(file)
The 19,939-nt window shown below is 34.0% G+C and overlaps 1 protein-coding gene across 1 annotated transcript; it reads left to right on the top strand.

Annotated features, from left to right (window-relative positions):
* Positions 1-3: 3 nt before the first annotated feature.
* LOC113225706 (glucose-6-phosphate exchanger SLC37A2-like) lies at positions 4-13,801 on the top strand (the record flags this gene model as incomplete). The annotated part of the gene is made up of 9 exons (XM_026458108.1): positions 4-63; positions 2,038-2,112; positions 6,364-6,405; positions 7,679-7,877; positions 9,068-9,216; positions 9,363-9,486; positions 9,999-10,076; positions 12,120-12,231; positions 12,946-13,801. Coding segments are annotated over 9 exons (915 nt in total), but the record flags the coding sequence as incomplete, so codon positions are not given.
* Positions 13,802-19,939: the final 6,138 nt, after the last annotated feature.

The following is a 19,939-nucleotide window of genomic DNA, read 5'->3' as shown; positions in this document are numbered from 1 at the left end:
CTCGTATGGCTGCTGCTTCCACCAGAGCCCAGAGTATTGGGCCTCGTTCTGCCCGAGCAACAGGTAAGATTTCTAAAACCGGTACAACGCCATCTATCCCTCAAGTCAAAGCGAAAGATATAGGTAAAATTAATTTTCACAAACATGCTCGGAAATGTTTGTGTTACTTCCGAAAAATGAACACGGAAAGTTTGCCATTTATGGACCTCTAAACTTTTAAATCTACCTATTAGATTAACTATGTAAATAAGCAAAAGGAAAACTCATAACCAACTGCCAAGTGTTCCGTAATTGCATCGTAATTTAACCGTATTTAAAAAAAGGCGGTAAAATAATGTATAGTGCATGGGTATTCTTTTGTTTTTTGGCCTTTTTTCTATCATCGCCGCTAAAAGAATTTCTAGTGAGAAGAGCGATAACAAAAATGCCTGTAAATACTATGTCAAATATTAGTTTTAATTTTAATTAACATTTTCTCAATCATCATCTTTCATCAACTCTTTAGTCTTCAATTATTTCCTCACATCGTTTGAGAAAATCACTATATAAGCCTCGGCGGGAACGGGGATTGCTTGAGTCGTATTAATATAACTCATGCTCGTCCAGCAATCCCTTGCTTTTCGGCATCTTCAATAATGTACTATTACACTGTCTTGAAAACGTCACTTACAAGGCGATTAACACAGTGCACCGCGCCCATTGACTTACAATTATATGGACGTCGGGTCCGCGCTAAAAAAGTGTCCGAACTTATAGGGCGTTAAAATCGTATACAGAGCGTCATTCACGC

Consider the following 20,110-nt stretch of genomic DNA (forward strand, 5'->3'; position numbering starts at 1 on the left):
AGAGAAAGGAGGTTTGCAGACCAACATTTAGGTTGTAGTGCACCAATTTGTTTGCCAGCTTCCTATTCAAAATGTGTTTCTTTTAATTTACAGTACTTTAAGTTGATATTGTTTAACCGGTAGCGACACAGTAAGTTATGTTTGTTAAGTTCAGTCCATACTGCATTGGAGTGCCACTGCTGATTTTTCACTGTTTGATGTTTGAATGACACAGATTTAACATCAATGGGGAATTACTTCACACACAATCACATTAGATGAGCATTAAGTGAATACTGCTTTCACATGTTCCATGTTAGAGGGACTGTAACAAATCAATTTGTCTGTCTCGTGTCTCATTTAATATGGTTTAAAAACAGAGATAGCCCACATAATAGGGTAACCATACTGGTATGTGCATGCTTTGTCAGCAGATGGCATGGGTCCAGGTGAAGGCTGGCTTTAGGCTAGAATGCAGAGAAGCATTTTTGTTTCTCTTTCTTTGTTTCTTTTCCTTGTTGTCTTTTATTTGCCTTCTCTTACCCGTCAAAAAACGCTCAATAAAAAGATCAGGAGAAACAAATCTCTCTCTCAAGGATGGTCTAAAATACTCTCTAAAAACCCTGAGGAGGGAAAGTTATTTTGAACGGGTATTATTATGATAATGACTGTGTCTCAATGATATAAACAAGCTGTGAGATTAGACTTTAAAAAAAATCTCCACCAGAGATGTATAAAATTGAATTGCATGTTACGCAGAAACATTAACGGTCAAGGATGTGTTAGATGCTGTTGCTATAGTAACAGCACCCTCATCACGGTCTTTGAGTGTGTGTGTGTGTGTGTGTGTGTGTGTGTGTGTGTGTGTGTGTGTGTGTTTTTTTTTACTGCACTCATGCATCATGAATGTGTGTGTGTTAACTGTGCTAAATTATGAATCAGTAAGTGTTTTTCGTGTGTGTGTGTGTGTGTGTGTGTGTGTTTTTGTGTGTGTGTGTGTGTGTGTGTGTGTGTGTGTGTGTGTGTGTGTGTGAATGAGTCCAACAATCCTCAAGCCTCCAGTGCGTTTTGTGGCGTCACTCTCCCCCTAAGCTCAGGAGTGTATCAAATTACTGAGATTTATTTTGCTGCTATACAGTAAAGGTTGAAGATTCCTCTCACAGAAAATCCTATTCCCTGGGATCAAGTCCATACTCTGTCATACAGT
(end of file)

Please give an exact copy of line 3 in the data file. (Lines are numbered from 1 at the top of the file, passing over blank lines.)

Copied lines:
* Positions 1-3: 3 nt before the first annotated feature.